Over the years that I spent in China I can remember numerous occasions where I would be shopping for something on Taobao or another Chinese e-commerce site and have a Chinese friend look over my shoulder and ask if I’d like some help. This offer usually wasn’t negotiable, they were basically saying, “You’re a foreigner and don’t know how to shop online in China and it’s my responsibility to save you.” More often than not, they were correct.
Back then, online shopping in China was much different than in the United States. The Chinese platforms were full of scammers, counterfeiters and products where there was no way to tell if they really were what it said on the package. These sites were so notorious that when I would return to the U.S. I’d breathe a sigh of relief that I could again order products with confidence from proven American e-commerce platforms like Amazon.
Unfortunately, these days are no more. As Chinese e-commerce sites like Taobao cracked down on counterfeiters — removing 380 million items and 180,000 merchants — Amazon, eBay and Walmart opened their doors and invited them right in, degenerating their own marketplaces into cesspools of counterfeit, fake, potentially hazardous, and otherwise unregulated products. According to the U.S. Chamber of Commerce, China is the source of 86% of the world’s counterfeits. According to Marketplace Pulse, Chinese sellers now make up 25% of Amazon’s U.S. marketplace. There is a direct correlation here.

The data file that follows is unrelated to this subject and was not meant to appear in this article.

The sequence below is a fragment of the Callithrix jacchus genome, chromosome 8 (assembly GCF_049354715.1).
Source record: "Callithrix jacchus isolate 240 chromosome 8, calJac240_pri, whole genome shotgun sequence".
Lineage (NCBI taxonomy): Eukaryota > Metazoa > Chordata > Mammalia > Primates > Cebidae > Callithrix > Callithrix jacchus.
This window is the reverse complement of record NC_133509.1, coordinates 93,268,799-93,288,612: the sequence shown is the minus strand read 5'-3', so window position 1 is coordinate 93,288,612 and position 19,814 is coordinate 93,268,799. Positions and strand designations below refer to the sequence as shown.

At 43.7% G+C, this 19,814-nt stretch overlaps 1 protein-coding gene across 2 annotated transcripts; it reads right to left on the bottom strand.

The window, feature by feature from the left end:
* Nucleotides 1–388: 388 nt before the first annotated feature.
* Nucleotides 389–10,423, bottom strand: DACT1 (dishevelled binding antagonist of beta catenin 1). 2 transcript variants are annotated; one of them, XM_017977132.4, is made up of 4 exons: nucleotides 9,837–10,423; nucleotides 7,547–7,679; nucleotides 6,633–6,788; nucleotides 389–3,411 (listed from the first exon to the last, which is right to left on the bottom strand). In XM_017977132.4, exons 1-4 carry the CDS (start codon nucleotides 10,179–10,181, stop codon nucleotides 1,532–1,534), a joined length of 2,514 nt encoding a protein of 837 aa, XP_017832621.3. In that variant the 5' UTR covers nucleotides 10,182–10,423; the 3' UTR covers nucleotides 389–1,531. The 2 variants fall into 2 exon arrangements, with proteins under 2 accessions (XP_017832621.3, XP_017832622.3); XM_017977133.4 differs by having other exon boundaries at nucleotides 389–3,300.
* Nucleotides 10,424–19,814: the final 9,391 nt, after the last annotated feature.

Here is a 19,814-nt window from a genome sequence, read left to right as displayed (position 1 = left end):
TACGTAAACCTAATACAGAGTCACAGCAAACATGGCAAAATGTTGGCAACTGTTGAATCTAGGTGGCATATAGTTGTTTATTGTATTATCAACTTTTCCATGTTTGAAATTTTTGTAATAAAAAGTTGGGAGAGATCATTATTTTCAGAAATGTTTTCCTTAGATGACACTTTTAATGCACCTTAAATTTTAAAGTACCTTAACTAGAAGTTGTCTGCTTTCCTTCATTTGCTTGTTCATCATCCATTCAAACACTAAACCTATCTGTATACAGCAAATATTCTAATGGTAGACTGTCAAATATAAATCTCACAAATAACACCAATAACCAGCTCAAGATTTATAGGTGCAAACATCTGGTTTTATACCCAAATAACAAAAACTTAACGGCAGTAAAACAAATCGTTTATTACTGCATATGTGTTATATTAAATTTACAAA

Legal impunity for everyone
In 2015, Amazon won a lawsuit that removed them from legal liability for what third party vendors sold on their site, and this decision perhaps not coincidentally coincided with a big push to get more Chinese vendors selling to people in the U.S. — including the creating of a special maritime agreement which allows Chinese merchants to ship full container loads of products straight to Amazon’s U.S. warehouses. That, combined with the USPS’s policy of providing Chinese merchants with subsidized shipping rates (enabling them to mail parcels to the U.S. cheaper than it costs to mail the same parcel domestically), means that U.S. markets were opened wide for the exact same “bad actors” who have long polluted China’s e-commerce ecosystem.